Billy Joel, Rihanna and 123 other musicians have signed their famous names to an open letter concerning music-streaming service Pandora. Are they in the right to fight for royalties, or is streaming being charged unfairly?
Billy Joel and Rihanna are putting up a fight against Pandora’s streaming services — and they’re far from alone.
In an open letter that is scheduled to be published in Billboard magazine over the weekend, a group of 125 musicians has joined together to protest the way Pandora Media, Inc. plans to compensate artists.
Arguing a bill labeled the Internet Radio Fairness Act isn’t so fair after all, the group explains:
“Why is the company asking Congress once again to step in and gut the royalties that thousands of musicians rely upon? That’s not fair and that’s not how partners work together.”
Billy Joel, Rihanna and Missy Elliot are among the big names that assert the bill would decrease by 85 percent the amount of money an artist receives when his or her songs are played over the internet.
“The current law penalizes new media and is astonishingly unfair to Internet radio,” a message on Pandora’s website reads.
“We are asking for our listeners’ support to help end the discrimination against internet radio. It’s time for Congress to stop picking winners, level the playing field and establish a technology-neutral standard.”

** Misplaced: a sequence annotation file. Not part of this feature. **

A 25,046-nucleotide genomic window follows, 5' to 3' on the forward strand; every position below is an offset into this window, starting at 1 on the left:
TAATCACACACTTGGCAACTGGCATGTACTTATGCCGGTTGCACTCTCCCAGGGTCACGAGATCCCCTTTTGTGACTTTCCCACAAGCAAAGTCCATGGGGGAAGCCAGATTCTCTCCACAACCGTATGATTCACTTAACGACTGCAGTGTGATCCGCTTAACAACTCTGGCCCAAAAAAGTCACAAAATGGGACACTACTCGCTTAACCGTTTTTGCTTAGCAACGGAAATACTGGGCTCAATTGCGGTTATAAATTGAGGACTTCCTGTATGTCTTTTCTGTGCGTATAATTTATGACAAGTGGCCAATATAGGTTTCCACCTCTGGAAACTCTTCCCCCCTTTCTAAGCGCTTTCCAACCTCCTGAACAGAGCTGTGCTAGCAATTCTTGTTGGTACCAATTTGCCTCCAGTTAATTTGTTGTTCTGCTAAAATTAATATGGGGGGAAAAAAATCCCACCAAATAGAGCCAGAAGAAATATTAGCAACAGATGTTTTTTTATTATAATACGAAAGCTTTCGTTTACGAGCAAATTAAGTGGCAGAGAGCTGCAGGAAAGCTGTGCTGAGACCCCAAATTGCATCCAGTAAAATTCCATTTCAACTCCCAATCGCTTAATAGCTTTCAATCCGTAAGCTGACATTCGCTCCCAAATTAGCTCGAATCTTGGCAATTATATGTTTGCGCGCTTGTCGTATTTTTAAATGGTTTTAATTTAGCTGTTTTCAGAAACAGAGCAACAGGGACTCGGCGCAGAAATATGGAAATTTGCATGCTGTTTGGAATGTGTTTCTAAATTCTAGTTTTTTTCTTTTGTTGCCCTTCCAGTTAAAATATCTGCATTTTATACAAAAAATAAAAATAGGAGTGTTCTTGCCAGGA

The musicFIRST Coalition, made up of musicians and businesspeople, encourages all music fans, famous or not, to get involved. On a page that encourages everyone to “Tell Congress: Don’t slash music creators’ pay,” they explain:
“The truth is that Pandora’s dishonest proposal would be devastating to music creators. And, while Pandora’s misleading campaign claims that Pandora is suffering under the current, fair system of compensation, nothing could be further from the truth. Pandora is expected to clear $600 million in revenues next year under the current system, and has seen year to year revenue growth that would be the envy of many businesses and families in this time of slow economic growth.”